BUDDHISM AND PROBLEMS OF THE MODERN AGE

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    BUDDHISM AND PROBLEMS OF

    THE MODERN AGE

    By Dr.G.P Malalasekera

    Translated and prepared by Bhikkhu Suy Sovann, B.A (B.Dh)

    First Edition

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    A Publication Of

    Khmer Buddhist Student Monks, Yangon, Myanmar The International Theravada Buddhist Missionary

    University (I.T.B.M.U)

    Sponsored by .

    For Free Distribution Only

    B.E. 2553

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    matikaFm (Contents) GtbTFm TMBr esckIepIm>>>>>>>>>>>>>>>>>>>>>>>>>>>>>>>>>>>>>>>>>>>>>>>>>>>>>>>>>>>>>>>>>>>>>>6 esckIEfgGMNrKuN>>>>>>>>>>>>>>>>>>>>>>>>>>>>>>>>>>>>>>>>>>>>>>>>>>>>>>>>8 RBHBuTsasna>>>>>>>>>>>>>>>>>>>>>>>>>>>>>>>>>>>>>>>>>>>>>>>>>>>>>>>>>>>>>>>>>10 Buddhism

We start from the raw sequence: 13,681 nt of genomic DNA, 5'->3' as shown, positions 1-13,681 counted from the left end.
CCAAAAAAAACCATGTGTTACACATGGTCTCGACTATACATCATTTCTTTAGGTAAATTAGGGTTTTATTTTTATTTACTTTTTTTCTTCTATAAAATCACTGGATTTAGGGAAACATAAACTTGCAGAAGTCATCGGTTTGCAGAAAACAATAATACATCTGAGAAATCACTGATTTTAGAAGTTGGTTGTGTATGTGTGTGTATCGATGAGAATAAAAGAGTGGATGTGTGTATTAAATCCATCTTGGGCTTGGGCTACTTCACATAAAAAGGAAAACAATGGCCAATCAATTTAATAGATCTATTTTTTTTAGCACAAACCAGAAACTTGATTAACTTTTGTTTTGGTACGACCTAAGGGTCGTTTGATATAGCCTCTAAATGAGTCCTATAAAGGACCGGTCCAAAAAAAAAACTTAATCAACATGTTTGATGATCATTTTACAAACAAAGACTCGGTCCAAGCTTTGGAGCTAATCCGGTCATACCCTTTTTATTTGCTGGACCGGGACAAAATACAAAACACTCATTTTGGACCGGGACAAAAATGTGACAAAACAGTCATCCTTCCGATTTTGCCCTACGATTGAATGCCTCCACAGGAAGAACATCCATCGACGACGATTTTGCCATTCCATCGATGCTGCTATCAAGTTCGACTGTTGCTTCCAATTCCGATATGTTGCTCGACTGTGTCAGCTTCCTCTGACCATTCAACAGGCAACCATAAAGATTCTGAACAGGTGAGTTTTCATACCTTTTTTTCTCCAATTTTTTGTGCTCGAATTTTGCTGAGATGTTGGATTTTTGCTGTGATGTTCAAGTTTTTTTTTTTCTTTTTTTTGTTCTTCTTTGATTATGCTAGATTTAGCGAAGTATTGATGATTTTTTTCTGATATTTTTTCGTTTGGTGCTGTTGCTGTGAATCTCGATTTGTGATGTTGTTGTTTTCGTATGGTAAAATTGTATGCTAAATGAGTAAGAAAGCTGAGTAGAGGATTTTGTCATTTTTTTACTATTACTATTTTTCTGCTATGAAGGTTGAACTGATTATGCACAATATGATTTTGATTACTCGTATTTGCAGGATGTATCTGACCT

eTvta>>>>>>>>>>>>>>>>>>>>>>>>>>>>>>>>>>>>>>>>>>>>>>>>>>>>>>>>>>>>>>>>>>>>>>>>>>>>>11 Devas

    kar]TisbuN>>>>>>>>>>>>>>>>>>>>>>>>>>>>>>>>>>>>>>>>>>>>>>>>>>>>>>>>>>>>>>>>>12 Transference of Merit

    sTa>>>>>>>>>>>>>>>>>>>>>>>>>>>>>>>>>>>>>>>>>>>>>>>>>>>>>>>>>>>>>>>>>>>>>>>>>>>>>>>16 Faith

    smaTidi nigmicaTidi>>>>>>>>>>>>>>>>>>>>>>>>>>>>>>>>>>>>>>>>>>>>>>>>>>>>>>>>>>20 Right Views and Wrong Views

    suPmglnmnusSstVRKb;rUb>>>>>>>>>>>>>>>>>>>>>>>>>>>>>>>>>>>>>>>>>>>22 Happiness of All Beings

    samKIPaBnmnusSCati>>>>>>>>>>>>>>>>>>>>>>>>>>>>>>>>>>>>>>>>>>>>>>>>>>>25 Unity of Mankind

    RbCaFib,ety>>>>>>>>>>>>>>>>>>>>>>>>>>>>>>>>>>>>>>>>>>>>>>>>>>>>>>>>>>>>>>>27 Democracy

    kargaresdkic>>>>>>>>>>>>>>>>>>>>>>>>>>>>>>>>>>>>>>>>>>>>>>>>>>>>>>>>>>>>>>>>28

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    Economic Welfare